-Jim

Posted on

The Front Row View: New Year’s Day

The Front Row View is a regular column by Great Stories contributor Jim Cannizzaro.  He is a veteran community theater leading man, seasoned blogger, movie enthusiast, and family man. 

10260013_1395708260724723_6908039544650890796_n

It’s New Year’s Day, and what better way to start the new year than with a viewing of German director F.W. Murnau’s 1928 silent masterpiece Sunrise? A young farmer is tempted by a visiting woman from the city to murder his wife and run off with her. He almost does it, then has a change of heart and realizes how much he loves his wife. They end up taking a trip into the nearby city. Both are astounded by the marvels that the city has to offer. The simple story isn’t the attraction. What is is the style in which the movie was made. Murnau was a student of German Expressionism, and much of the movie is designed in this fashion. Bizarre camera angles, off-kilter and dramatic lighting, as well as wondrous imagery give the movie a fairy tale quality that makes it one of the most beautiful black and white films ever made. The young farmer’s seduction under a full moon, as well as the young couple’s journey to the city are marvels to behold. Janet Gaynor took the very first Academy Award for Best Actress for this film. The movie itself won a special Academy Award for most “Unique and Artistic Picture.” A highly recommended journey into one of the great dream worlds that the movies have given us.

-Jim

Posted on

The Front Row View #1: Slayed at the Box Office

The Front Row View is a regular column by Great Stories contributor Jim Cannizzaro.  He is a veteran community theater leading man, seasoned blogger, movie enthusiast, and family man. 

 

 

 

    It’s always perplexed me how many good movies have bombed at the box office. Case in point, Bryan Singer’s recent release Jack the Giant Slayer. This hybrid of the fairy tales “Jack the Giant Killer” and “Jack and the Beanstalk” was one of the most entertaining big-budget fantasies to be released within the past few years. In the wake of the success of the Harry Potter and Lord of the Rings, Hollywood has sought out just about any Children’s /Young Adult’s property with elements of fantasy that it can get it’s hands on. Many of them have been bloated with special effects and  devoid of anything approaching decent story construction or character development (‘member those?). With some of them, it felt as if I’d had my head inside a video game for 2 hours.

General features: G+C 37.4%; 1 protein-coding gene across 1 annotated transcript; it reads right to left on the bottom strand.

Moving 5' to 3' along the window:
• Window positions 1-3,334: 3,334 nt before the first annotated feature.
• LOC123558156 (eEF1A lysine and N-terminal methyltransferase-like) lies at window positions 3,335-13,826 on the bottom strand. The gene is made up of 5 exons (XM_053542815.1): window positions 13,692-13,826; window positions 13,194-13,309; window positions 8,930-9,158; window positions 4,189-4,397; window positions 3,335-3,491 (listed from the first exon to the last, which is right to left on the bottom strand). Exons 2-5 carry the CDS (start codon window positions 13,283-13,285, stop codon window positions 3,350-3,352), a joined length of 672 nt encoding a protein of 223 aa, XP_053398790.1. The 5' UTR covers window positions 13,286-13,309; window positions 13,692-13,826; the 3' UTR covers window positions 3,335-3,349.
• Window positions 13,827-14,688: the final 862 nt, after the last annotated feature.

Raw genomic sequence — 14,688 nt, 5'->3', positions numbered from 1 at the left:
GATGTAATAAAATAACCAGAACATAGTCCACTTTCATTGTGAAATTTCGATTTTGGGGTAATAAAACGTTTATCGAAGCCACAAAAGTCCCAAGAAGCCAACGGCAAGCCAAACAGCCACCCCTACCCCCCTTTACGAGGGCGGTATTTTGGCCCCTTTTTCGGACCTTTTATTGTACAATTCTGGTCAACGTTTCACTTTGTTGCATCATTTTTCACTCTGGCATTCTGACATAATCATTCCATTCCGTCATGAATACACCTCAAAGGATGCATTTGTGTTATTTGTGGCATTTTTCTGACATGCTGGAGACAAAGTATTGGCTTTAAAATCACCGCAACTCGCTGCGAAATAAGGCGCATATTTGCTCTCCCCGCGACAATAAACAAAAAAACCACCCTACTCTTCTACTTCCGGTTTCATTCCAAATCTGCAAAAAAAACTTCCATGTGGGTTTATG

Not so with Jack the Giant Slayer. This was a beautiful and fluid fantasy from one of our most talented filmmakers. Some of the action sequences both rival and surpass those in  the recent The Hobbit: An Unexpected Journey. The first full view of the giants, with one of them standing in the background and then rushing up to snatch up one of the characters, is an amazing use of the space afforded by the wide screen (and yes, the use of space is something else that’s in danger of extinction on today’s movie screens—witness all of the recent action thrillers with action sequences that are so crowded, smashed together and over-edited that it’s difficult to see what, if anything, is going on). Amazing too is the actual climb up the beanstalk, a long and tense sequence that calls to mind the illustrations of great storybooks of the past.

 

 

The cast was also well-chosen, with Nicholas Hoult doing a solid job as the hero and the ever-busy Stanley Tucci acting out a memorable villain without hamming it up too much.